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Make Believe (ver. 1) by Jerome Kern - Piano Sheets and Free Sheet Music

  
About the Song
"Make Believe" is a show tune from the 1927 Broadway musical Show Boat with music by Jerome Kern and lyrics by Oscar Hammerstein II. In the show, it is first sung as a duet by the characters Gaylord Ravenal, a handsome riverboat gambler, and the teenage Magnolia Hawks, an aspiring performer and daughter of the show boat captain, soon after their meeting in Act I. It reveals that they are smitten with each other almost immediately upon meeting and sets the tone for the contrasts between the ideal “make believe” world of the young lovers and the harsh realities of life that they will encounter throughout the story. In Act II, Ravenal sings it to his little daughter Kim, just before he deserts her and Magnolia because of his compulsive gambling. He tells Kim to sing it whenever she is lonely and to pretend he has never been away. The song was introduced by Norma Terris and Howard Marsh. It.    Download this sheet!
About the Artist
Jerome David Kern (January 27, 1885 – November 11, 1945) was an American composer of popular music. He wrote around 700 songs, including such classics as "Ol' Man River", "Can't Help Lovin' Dat Man", "A Fine Romance", "Smoke Gets in Your Eyes", "All the Things You Are", "The Way You Look Tonight", and "Who?", a 6-week number 1 hit for George Olsen & his Orchestra in 1925. His career spanned dozens of Broadway musicals and Hollywood films from 1902 until his death. Although Kern wrote almost exclusively for musical theatre and musical film, the harmonic richness of his compositions lends them well to the jazz idiom (which typically emphasizes improvisation based on a harmonic structure) and many Kern melodies have been adopted by jazz musicians to become standard tunes. Jerome Kern was born in New York City to Fanny and Henry Kern, both German Jews. They named him Jerome because they lived near Jerome Park (named after Winston Churchill's grandfather, Leonard Jerome), a favorite place of theirs. Kern grew up on East 56th Street in Midtown Manhattan, where he attended public schools. Fanny Kern encouraged her son to take piano lessons. Henry Kern was.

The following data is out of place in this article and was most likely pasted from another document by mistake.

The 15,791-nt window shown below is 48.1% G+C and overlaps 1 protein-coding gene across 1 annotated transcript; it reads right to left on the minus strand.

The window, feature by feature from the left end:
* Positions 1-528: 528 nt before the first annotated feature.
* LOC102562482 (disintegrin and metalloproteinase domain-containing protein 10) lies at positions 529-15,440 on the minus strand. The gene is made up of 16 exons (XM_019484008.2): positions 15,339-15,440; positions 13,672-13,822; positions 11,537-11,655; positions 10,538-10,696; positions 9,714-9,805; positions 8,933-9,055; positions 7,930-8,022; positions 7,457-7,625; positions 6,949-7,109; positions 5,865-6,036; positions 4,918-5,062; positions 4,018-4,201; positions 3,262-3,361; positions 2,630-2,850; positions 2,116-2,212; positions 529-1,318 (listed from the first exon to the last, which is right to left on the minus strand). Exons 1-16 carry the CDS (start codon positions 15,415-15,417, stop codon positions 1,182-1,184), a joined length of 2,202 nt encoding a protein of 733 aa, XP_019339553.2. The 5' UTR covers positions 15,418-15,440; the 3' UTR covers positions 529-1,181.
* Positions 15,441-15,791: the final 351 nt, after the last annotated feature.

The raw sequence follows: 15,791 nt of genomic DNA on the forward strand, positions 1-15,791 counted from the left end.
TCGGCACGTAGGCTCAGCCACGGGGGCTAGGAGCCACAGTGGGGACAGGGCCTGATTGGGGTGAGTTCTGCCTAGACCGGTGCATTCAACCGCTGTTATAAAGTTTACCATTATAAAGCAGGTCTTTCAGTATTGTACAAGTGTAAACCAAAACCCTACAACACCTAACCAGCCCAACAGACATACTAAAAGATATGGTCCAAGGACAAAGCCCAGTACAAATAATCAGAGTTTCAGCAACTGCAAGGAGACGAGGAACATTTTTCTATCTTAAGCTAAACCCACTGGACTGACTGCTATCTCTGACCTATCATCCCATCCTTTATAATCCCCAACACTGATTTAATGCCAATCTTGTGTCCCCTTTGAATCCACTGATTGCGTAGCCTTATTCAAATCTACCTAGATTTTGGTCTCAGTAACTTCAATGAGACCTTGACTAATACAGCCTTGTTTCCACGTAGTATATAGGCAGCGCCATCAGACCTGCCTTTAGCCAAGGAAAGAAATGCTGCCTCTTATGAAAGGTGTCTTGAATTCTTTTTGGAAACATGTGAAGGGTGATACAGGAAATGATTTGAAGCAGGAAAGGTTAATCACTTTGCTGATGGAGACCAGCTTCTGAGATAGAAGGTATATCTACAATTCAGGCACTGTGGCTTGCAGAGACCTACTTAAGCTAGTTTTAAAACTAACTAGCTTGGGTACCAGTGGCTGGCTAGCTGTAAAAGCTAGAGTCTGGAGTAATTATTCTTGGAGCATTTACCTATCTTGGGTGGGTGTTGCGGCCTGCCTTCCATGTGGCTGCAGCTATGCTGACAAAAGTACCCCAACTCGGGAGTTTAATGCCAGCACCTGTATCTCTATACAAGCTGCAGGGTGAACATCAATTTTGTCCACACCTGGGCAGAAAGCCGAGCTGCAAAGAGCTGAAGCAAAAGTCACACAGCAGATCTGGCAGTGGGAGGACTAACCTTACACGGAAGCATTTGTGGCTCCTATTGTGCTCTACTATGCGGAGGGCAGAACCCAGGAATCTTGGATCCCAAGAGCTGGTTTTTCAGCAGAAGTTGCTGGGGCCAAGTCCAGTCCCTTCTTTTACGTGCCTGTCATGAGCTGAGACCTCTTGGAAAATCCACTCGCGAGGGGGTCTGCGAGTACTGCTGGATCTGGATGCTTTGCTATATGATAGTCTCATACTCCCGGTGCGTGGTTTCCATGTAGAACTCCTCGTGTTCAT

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Sheet Music - Purpose and use Sheet music can be used as a record of, a guide to, or a means to perform, a piece of music. Although it does not take the place of the sound of a performed work, sheet music can be studied to create a performance and to elucidate aspects of the music that may not be obvious from mere listening. Authoritative musical information about a piece can be gained by studying the written sketches and early versions of compositions that the composer might have retained, as well as the final autograph score and personal markings on proofs and printed scores. Comprehending sheet music requires a special form of literacy: the ability to read musical notation. Nevertheless, an ability to read or write music is not a requirement to compose music. Many composers have been capable of producing music in printed form without the capacity themselves to read or write in musical notation—as long as an amanuensis of some sort is available. Examples include the blind 18th-century composer John Stanley and the 20th-century composers and lyricists Lionel Bart, Irving Berlin and Paul McCartney. The skill of sight reading is the ability of a musician to perform an unfamiliar work of music upon viewing the sheet music for the first time. Sight reading ability is expected of professional musicians and serious amateurs who play classical music and related forms. An even more refined skill is the ability to look at a new piece of music and hear most or all of the sounds (melodies, harmonies, timbres, etc.) in one's head without having to play the piece. With the exception of solo performances, where memorization is expected, classical musicians ordinarily have the sheet music at hand when performing. In jazz music, which is mostly improvised, sheet music—called a lead sheet in this context—is used to give basic indications of melodies, chord changes, and arrangements. Handwritten or printed music is less important in other traditions of musical practice, however. Although much popular music is published in notation of some sort, it is quite common for people to learn a piece by ear. This is also the case in most forms of western folk music, where songs and dances are passed down by oral—and aural—tradition. Music of other cultures, both folk and classical, is often transmitted orally, though some non-western cultures developed their own forms of musical notation and sheet music as well. Although sheet music is often thought of as being a platform for new music and an aid to composition (i.e., the composer writes the music down), it can also serve as a visual record of music that already exists. Scholars and others have made transcriptions of western and non-western musics so as to render them in readable form for study, analysis, and re-creative performance. This has been done not only with folk or traditional music (e.g., Bartók's volumes of Magyar and Romanian folk music), but also with sound recordings of improvisations by musicians (e.g., jazz piano) and performances that may only partially be based on notation. An exhaustive example of the latter in recent times is the collection The Beatles: Complete Scores (London: Wise Publications, c1993), which seeks to transcribe into staves and tablature all the songs as recorded by the Beatles in instrumental and vocal detail. (More...)